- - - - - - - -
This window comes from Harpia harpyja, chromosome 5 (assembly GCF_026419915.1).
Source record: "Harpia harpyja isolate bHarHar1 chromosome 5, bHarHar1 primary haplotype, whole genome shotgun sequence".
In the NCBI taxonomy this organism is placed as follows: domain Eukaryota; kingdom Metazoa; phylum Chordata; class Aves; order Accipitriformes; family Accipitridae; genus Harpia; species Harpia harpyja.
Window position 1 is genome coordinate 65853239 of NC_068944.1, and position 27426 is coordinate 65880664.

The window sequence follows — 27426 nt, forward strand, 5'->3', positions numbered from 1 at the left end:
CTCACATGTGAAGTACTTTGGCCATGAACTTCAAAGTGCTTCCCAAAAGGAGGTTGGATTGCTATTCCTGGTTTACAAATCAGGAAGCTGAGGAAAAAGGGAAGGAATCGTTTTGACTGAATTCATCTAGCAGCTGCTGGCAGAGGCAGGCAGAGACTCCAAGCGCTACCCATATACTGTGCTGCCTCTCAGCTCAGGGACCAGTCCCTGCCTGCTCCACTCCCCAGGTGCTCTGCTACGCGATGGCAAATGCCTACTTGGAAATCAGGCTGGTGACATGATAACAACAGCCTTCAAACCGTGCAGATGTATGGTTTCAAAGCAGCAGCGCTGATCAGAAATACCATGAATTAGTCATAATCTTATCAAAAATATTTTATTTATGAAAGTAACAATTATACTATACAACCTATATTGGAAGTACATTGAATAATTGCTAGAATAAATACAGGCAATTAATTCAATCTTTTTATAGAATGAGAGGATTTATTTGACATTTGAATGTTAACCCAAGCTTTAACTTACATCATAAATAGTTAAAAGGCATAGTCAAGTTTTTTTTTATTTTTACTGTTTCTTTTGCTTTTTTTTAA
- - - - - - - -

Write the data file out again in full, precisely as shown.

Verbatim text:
This window comes from Harpia harpyja, chromosome 5 (assembly GCF_026419915.1).
Source record: "Harpia harpyja isolate bHarHar1 chromosome 5, bHarHar1 primary haplotype, whole genome shotgun sequence".
In the NCBI taxonomy this organism is placed as follows: domain Eukaryota; kingdom Metazoa; phylum Chordata; class Aves; order Accipitriformes; family Accipitridae; genus Harpia; species Harpia harpyja.
Window position 1 is genome coordinate 65853239 of NC_068944.1, and position 27426 is coordinate 65880664.

The window sequence follows — 27426 nt, forward strand, 5'->3', positions numbered from 1 at the left end:
CTCACATGTGAAGTACTTTGGCCATGAACTTCAAAGTGCTTCCCAAAAGGAGGTTGGATTGCTATTCCTGGTTTACAAATCAGGAAGCTGAGGAAAAAGGGAAGGAATCGTTTTGACTGAATTCATCTAGCAGCTGCTGGCAGAGGCAGGCAGAGACTCCAAGCGCTACCCATATACTGTGCTGCCTCTCAGCTCAGGGACCAGTCCCTGCCTGCTCCACTCCCCAGGTGCTCTGCTACGCGATGGCAAATGCCTACTTGGAAATCAGGCTGGTGACATGATAACAACAGCCTTCAAACCGTGCAGATGTATGGTTTCAAAGCAGCAGCGCTGATCAGAAATACCATGAATTAGTCATAATCTTATCAAAAATATTTTATTTATGAAAGTAACAATTATACTATACAACCTATATTGGAAGTACATTGAATAATTGCTAGAATAAATACAGGCAATTAATTCAATCTTTTTATAGAATGAGAGGATTTATTTGACATTTGAATGTTAACCCAAGCTTTAACTTACATCATAAATAGTTAAAAGGCATAGTCAAGTTTTTTTTTATTTTTACTGTTTCTTTTGCTTTTTTTTAA